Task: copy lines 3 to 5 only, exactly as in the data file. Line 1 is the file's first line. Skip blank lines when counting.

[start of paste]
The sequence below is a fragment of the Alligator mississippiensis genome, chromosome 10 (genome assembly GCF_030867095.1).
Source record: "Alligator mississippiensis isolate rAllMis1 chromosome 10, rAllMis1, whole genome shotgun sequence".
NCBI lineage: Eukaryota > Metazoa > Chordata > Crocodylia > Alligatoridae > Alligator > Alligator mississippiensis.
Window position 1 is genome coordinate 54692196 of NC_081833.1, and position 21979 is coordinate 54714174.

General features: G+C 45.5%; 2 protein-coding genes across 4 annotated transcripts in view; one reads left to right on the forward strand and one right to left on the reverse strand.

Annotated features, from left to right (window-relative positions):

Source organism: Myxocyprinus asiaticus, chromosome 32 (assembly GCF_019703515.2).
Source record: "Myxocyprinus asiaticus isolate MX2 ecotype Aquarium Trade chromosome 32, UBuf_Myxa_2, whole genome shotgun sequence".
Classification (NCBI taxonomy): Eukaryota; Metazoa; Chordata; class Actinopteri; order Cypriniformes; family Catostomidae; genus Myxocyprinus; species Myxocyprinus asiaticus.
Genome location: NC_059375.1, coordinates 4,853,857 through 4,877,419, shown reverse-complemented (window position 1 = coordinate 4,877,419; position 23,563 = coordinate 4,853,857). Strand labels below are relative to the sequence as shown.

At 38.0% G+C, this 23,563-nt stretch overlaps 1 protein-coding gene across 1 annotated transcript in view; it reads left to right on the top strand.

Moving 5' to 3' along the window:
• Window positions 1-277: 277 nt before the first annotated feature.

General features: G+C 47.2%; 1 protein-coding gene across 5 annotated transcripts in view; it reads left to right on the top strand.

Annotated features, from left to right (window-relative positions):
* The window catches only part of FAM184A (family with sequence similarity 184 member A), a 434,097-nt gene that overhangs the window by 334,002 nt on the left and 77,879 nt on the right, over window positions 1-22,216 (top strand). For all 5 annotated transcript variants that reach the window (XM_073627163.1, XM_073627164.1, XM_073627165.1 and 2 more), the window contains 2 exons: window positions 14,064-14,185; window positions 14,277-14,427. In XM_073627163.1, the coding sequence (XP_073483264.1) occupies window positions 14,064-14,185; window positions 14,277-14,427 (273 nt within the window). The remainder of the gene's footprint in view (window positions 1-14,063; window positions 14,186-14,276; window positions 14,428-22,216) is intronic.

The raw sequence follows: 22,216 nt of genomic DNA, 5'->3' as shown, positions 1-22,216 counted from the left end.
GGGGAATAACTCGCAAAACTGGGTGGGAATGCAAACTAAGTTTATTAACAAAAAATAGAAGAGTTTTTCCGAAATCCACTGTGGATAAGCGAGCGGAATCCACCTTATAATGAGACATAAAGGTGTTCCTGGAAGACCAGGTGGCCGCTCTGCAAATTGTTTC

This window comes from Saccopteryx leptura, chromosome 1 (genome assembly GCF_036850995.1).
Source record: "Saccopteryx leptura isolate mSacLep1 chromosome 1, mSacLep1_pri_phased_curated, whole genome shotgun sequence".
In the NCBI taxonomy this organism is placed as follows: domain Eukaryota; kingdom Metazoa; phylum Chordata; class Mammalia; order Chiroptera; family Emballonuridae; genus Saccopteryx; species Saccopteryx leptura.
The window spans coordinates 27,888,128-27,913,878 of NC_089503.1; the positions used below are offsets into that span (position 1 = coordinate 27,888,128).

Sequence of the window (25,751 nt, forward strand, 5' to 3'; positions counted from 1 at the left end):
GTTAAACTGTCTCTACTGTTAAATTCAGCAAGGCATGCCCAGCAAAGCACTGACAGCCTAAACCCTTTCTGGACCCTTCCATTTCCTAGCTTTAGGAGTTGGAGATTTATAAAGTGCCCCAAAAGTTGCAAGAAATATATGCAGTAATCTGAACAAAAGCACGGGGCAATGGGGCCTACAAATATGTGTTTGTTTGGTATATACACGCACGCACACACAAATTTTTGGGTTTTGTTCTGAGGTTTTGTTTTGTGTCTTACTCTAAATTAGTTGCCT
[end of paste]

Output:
NCBI lineage: Eukaryota > Metazoa > Chordata > Crocodylia > Alligatoridae > Alligator > Alligator mississippiensis.
Window position 1 is genome coordinate 54692196 of NC_081833.1, and position 21979 is coordinate 54714174.

General features: G+C 45.5%; 2 protein-coding genes across 4 annotated transcripts in view; one reads left to right on the forward strand and one right to left on the reverse strand.